A sidenote about allergies:  There are a few supplements on the market that contain sulfur/sulphur (both spellings are correct).  SAM-e, MSM, etc.  These are not to be confused with Sulfa, the antibiotic prescription med.  Sulfur is essential to life, and without it your body would not be alive, so it is not physically possible to be allergic to it.  Every cell in your body is made up from this building block.  There is often confusion on this topic, but there are distinct differences between sulfur, sulfites, and sulfa.  Sulfites can trigger migraines and other symptoms for some people.  I have to avoid red wine and red wine vinegar for that reason.  Sulfa can cause even life threatening allergic reactions in autoimmune patients.  Sulfur however is not dangerous.  If someone has ever reacted to such a supplement, IF it was the supplement for certain, it was a reaction to a filler, not the sulfur.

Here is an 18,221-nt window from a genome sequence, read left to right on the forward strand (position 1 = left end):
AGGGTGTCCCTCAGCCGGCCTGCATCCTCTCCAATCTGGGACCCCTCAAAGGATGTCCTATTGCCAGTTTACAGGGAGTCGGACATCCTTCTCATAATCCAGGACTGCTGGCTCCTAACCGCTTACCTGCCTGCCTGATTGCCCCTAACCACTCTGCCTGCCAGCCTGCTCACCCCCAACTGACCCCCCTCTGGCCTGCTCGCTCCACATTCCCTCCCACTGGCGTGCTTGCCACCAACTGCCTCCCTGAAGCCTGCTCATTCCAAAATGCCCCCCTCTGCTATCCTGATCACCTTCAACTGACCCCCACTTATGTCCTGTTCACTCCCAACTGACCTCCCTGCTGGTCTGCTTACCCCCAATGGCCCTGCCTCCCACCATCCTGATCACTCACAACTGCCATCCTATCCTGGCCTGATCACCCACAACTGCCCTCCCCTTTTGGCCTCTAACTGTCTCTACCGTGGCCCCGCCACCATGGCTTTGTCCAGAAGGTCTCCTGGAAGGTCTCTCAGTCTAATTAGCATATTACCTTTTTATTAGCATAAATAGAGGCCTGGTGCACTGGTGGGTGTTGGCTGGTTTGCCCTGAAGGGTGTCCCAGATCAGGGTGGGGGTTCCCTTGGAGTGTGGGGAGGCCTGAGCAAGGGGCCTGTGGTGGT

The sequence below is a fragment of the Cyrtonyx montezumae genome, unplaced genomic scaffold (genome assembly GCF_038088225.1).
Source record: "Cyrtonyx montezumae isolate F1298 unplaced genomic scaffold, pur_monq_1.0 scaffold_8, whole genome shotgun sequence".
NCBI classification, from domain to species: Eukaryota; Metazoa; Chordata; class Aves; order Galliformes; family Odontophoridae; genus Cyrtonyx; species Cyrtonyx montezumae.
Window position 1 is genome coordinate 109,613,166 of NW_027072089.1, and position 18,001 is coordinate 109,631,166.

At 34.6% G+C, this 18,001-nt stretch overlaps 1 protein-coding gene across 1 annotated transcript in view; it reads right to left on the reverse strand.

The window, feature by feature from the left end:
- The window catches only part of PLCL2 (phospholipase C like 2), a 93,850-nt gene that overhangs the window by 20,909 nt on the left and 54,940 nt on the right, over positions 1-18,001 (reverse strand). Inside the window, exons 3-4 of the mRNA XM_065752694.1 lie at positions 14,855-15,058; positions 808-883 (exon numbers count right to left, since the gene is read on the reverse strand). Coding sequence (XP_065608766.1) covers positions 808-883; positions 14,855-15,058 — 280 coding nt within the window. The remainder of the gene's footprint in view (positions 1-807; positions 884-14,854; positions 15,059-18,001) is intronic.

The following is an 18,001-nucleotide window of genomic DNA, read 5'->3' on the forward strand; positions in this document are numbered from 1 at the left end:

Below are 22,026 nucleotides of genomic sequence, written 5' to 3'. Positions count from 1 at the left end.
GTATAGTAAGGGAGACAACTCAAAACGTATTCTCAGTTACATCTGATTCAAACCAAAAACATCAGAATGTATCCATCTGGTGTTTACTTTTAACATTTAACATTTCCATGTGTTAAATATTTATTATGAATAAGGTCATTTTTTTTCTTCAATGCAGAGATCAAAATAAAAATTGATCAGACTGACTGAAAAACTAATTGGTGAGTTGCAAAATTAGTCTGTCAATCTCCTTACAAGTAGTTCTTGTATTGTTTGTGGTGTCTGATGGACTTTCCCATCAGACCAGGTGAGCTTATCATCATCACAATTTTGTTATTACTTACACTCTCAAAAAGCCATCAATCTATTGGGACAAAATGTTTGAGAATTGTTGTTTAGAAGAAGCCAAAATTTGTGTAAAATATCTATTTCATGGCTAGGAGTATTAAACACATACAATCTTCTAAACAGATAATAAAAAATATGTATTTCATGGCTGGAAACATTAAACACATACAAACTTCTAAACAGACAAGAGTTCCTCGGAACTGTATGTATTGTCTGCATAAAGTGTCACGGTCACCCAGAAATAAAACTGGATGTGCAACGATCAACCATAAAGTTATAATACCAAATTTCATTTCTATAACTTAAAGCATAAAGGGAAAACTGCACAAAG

Do yourself a big favor and make cooking less of a chore.  Buy a rice cooker, a food steamer, and a decent wok.  Rice cookers with steamer trays in the top are a great tool for making meals for one or two people – easily found at Big Lots, Walmart, and Target for $15 to $40 depending on brand and size.  You can cook the entire meal all at once.  Bed, Bath, and Beyond has a 3 tier food steamer for only $40 that I absolutely love.  It comes with a dish that you can use in it for cooking a small portion of rice as well.

Take the time when you purchase things like celery to wash and cut and prepare it for eating, and then bag it and refrigerate.  Then it is easy to reach in and grab it for a snack, and there is no excuse to fall back on about not feeling like messing with it.  It’s right there.  Keep walnuts around for snacking on – a small handful after a meal will keep you feeling satisfied longer and you will be less likely to go looking for random munchies later.  Keep raisins or other dried fruit available, as it’s not going to spoil.  Give yourself the ability to function well without the temptations.  If you know that it’s not good for you, don’t let it cross the threshold to your home.  If you’re craving sugar, eat a piece of fruit.  Develop those good habits by choice.  You won’t regret it.  ❤